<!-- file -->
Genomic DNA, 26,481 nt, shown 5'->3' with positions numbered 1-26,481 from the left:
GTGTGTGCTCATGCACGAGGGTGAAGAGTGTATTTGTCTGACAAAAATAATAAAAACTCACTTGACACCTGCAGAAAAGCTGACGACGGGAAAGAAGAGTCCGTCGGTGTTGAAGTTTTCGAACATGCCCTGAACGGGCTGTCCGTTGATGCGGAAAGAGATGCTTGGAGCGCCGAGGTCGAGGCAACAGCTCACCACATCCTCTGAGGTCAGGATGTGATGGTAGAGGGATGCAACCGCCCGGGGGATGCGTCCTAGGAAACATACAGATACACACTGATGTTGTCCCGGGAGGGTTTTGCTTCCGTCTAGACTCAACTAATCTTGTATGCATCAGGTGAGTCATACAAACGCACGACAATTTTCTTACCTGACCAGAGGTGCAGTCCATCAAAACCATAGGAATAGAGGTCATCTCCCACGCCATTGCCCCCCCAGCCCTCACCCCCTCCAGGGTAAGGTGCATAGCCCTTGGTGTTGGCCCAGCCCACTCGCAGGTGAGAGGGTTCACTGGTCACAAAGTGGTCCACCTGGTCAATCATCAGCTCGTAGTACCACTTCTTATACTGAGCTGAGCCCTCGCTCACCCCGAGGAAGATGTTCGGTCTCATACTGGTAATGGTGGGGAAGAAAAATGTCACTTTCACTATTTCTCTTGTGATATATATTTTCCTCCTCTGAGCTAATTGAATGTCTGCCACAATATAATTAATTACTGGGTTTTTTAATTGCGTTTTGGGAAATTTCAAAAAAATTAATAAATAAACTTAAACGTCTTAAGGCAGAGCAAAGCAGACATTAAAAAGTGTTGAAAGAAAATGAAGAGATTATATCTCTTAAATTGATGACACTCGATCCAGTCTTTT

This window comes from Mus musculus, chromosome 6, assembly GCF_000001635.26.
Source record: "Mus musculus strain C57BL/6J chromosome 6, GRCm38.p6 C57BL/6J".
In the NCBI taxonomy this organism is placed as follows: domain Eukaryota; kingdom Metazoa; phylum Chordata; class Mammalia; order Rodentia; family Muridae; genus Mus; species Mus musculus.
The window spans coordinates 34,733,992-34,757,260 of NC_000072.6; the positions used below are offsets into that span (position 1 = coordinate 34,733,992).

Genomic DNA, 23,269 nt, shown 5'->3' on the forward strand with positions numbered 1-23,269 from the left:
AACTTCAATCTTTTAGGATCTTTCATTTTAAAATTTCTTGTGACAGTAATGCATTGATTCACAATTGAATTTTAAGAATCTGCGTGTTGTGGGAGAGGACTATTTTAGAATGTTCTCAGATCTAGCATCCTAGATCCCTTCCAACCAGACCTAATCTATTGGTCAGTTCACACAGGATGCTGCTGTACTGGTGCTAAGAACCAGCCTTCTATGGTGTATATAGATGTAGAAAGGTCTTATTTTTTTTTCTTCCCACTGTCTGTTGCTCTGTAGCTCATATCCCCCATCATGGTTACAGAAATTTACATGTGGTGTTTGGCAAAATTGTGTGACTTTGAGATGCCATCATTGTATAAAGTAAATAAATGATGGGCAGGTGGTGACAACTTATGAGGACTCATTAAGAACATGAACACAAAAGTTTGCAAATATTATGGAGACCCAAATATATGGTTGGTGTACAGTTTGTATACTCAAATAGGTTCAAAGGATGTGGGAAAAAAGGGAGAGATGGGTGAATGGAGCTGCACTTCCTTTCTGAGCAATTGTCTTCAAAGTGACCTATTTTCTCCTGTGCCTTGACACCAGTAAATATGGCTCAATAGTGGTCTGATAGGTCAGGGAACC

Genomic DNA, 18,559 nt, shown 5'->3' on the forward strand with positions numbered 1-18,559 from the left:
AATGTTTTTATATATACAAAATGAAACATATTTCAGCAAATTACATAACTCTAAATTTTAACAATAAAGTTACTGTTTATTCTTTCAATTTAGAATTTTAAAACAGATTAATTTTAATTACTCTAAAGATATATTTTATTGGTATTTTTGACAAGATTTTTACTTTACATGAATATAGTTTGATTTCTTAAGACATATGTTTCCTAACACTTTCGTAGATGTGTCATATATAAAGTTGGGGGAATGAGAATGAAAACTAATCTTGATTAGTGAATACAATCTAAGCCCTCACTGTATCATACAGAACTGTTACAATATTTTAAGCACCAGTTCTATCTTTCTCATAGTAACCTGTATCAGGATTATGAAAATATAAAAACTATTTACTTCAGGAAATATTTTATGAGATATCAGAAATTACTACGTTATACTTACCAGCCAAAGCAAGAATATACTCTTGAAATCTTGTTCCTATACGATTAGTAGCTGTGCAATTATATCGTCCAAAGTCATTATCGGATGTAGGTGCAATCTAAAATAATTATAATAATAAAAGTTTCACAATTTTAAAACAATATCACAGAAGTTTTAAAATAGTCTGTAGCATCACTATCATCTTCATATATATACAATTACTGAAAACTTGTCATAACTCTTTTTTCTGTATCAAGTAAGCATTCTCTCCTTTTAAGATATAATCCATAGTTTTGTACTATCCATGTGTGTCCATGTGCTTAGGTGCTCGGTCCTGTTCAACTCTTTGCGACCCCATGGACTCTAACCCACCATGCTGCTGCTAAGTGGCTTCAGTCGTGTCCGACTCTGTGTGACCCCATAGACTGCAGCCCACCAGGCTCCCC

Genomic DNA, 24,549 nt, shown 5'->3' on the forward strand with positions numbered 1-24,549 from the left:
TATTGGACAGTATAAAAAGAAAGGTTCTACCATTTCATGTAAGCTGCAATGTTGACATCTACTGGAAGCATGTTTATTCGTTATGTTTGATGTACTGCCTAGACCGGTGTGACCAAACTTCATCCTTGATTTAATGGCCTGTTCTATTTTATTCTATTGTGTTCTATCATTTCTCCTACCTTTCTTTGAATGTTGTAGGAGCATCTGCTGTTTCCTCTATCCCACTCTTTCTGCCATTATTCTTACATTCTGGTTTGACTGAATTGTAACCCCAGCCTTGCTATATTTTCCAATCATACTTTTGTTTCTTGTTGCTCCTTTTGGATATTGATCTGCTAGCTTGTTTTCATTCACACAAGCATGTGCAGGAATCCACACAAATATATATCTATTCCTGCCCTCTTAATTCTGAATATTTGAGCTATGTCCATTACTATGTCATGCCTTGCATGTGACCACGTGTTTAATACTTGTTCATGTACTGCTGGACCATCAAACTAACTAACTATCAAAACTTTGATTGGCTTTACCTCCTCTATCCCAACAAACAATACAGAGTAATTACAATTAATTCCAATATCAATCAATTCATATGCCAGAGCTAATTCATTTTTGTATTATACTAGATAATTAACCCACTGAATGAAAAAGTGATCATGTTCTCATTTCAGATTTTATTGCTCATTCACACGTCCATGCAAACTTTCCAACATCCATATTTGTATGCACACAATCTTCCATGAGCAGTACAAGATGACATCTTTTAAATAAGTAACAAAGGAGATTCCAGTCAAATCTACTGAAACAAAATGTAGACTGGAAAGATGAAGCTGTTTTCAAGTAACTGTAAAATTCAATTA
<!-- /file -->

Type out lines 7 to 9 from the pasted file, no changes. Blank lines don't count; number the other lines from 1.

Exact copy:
Genomic DNA, 23,269 nt, shown 5'->3' on the forward strand with positions numbered 1-23,269 from the left:
AACTTCAATCTTTTAGGATCTTTCATTTTAAAATTTCTTGTGACAGTAATGCATTGATTCACAATTGAATTTTAAGAATCTGCGTGTTGTGGGAGAGGACTATTTTAGAATGTTCTCAGATCTAGCATCCTAGATCCCTTCCAACCAGACCTAATCTATTGGTCAGTTCACACAGGATGCTGCTGTACTGGTGCTAAGAACCAGCCTTCTATGGTGTATATAGATGTAGAAAGGTCTTATTTTTTTTTCTTCCCACTGTCTGTTGCTCTGTAGCTCATATCCCCCATCATGGTTACAGAAATTTACATGTGGTGTTTGGCAAAATTGTGTGACTTTGAGATGCCATCATTGTATAAAGTAAATAAATGATGGGCAGGTGGTGACAACTTATGAGGACTCATTAAGAACATGAACACAAAAGTTTGCAAATATTATGGAGACCCAAATATATGGTTGGTGTACAGTTTGTATACTCAAATAGGTTCAAAGGATGTGGGAAAAAAGGGAGAGATGGGTGAATGGAGCTGCACTTCCTTTCTGAGCAATTGTCTTCAAAGTGACCTATTTTCTCCTGTGCCTTGACACCAGTAAATATGGCTCAATAGTGGTCTGATAGGTCAGGGAACC

Genomic DNA, 18,559 nt, shown 5'->3' on the forward strand with positions numbered 1-18,559 from the left: